Goethe, Johann Wolfgang von (1749-1832)
Johann Wolfgang von Goethe, born 28 August 1749, died 22 March 1832, included some references to Mennonites in his writing and had some personal contact with them. In 1768, while recovering from a serious illness, Goethe wrote a versified letter to Friederike Oeser, describing himself in a series of similes, including the lines
Bald still, wie ein Hypochondrist,
Und sittig, wie ein Mennonist,
Und folgsam, wei ein gutes Lamm
On his journey up the Rhine in 1774 with Basedow and Lavater the three stopped at two Mennonite homes at Neuwied in the Palatinate, namely, the minister, Lorenz Friedenreich, and the noted clock-maker, Peter Kinzing. Lavater's diary makes interesting comment on the personality of the Mennonites. Goethe had some contact with Mennonites during his service as Minister of Economics in the government of Duke Karl August of Saxe-Weimar, when the latter attempted to establish Mennonite farmers on his land to improve agriculture.
The matter of Goethe and the Mennonites needs further inquiry. For further information on the contacts mentioned, see the items in the Bibliography.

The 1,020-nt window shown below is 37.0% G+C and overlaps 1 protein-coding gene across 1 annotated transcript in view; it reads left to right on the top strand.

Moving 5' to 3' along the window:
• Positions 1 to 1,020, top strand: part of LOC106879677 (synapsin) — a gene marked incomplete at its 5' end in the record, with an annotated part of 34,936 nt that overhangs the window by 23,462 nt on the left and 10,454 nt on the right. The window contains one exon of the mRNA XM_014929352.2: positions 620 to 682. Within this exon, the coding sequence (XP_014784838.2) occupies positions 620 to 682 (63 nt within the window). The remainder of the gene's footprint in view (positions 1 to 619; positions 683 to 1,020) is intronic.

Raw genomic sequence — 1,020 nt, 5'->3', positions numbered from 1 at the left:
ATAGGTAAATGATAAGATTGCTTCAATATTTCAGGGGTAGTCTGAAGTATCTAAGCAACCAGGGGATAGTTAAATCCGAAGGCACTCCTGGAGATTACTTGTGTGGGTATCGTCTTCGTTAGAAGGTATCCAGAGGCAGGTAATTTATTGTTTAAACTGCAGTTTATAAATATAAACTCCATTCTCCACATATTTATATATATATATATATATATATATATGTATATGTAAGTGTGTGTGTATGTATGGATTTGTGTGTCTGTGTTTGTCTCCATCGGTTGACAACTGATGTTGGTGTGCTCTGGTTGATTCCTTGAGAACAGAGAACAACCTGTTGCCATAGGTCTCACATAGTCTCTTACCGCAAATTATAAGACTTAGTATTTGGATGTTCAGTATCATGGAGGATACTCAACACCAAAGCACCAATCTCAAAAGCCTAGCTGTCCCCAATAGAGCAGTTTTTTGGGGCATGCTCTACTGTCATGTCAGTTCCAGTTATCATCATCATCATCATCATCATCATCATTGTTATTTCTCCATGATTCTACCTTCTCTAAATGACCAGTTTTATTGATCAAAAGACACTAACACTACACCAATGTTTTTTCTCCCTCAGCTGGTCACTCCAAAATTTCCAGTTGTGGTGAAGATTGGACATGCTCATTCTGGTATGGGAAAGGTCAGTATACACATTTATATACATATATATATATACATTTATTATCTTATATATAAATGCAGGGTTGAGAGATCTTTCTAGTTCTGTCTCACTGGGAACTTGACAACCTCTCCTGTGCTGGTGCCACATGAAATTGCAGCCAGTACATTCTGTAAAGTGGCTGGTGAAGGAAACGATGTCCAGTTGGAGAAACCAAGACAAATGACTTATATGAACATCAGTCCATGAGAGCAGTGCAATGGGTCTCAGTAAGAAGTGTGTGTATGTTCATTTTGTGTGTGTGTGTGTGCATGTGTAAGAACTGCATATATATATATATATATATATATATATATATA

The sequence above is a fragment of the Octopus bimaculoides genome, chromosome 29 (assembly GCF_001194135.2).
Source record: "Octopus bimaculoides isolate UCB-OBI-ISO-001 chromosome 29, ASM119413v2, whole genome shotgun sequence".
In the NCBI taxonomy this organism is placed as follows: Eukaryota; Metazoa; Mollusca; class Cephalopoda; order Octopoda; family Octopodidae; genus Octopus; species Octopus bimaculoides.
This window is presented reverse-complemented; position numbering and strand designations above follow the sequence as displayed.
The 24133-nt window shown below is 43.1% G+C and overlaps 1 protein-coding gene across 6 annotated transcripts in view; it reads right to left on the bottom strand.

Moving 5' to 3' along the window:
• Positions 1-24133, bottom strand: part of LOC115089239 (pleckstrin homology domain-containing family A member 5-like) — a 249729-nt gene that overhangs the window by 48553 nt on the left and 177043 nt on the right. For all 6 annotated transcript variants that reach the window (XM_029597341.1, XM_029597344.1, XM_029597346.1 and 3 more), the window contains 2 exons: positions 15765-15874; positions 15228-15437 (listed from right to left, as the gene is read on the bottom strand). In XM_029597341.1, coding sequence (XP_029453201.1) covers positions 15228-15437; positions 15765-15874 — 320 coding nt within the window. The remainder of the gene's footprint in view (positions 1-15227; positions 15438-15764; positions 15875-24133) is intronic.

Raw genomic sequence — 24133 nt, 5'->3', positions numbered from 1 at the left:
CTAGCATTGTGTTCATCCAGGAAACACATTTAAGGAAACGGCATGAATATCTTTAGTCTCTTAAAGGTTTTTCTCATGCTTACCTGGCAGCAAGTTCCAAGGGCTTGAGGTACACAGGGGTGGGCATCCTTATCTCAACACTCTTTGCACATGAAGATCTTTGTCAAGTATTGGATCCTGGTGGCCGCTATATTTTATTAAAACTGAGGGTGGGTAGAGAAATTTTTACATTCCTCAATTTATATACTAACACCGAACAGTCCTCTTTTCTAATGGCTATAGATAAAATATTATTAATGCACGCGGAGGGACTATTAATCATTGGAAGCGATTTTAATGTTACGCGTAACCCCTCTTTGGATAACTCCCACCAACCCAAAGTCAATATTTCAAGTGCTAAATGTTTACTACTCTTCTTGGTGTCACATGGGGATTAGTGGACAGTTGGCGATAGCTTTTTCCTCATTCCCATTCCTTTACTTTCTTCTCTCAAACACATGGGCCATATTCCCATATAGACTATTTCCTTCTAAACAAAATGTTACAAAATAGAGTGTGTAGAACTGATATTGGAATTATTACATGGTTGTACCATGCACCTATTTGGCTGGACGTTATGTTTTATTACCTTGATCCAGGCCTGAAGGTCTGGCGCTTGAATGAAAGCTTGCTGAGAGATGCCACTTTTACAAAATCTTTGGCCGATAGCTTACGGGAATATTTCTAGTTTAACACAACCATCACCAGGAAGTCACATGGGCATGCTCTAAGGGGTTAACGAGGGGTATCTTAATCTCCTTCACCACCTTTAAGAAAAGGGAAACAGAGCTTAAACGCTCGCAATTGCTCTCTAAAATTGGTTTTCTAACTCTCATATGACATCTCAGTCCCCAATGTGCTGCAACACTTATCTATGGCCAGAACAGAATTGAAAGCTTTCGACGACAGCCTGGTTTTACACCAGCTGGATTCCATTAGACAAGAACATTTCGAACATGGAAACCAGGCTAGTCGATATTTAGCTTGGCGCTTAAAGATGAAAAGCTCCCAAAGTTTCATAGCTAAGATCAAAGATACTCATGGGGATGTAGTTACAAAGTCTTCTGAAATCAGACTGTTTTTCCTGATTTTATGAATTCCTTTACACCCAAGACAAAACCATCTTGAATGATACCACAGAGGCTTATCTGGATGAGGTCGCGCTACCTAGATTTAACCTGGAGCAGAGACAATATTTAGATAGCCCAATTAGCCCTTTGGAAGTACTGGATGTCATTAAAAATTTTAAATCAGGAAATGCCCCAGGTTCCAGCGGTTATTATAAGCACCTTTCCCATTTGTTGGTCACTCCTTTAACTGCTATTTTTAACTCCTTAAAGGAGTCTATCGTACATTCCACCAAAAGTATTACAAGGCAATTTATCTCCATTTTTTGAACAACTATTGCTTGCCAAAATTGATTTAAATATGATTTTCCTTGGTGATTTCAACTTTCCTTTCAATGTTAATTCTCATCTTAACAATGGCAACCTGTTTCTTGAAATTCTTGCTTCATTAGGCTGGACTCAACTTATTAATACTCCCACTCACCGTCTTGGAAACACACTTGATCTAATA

Bach, Adolf, ed. Goethes Rheinreise mit Lavater und Basedow im Sommer 1774. Zurich, 1923: 119.
Correll, Ernst. Das Schweizerische Täufermennonitentum. Tübingen, 1925: 130 f.
Crous, Ernst. "Lavater, Basedow und Goethe bei den Mennoniten in Neuwied." Mennonitische Blätter (1930): 107.
|Author(s)||Elizabeth Horsch Bender|
Cite This Article
Bender, Elizabeth Horsch. "Goethe, Johann Wolfgang von (1749-1832)." Global Anabaptist Mennonite Encyclopedia Online. 1959. Web. 18 Aug 2019. https://gameo.org/index.php?title=Goethe,_Johann_Wolfgang_von_(1749-1832)&oldid=94856.
Bender, Elizabeth Horsch. (1959). Goethe, Johann Wolfgang von (1749-1832). Global Anabaptist Mennonite Encyclopedia Online. Retrieved 18 August 2019, from https://gameo.org/index.php?title=Goethe,_Johann_Wolfgang_von_(1749-1832)&oldid=94856.
Adapted by permission of Herald Press, Harrisonburg, Virginia, from Mennonite Encyclopedia, Vol. 4, p. 1140. All rights reserved.
©1996-2019 by the Global Anabaptist Mennonite Encyclopedia Online. All rights reserved.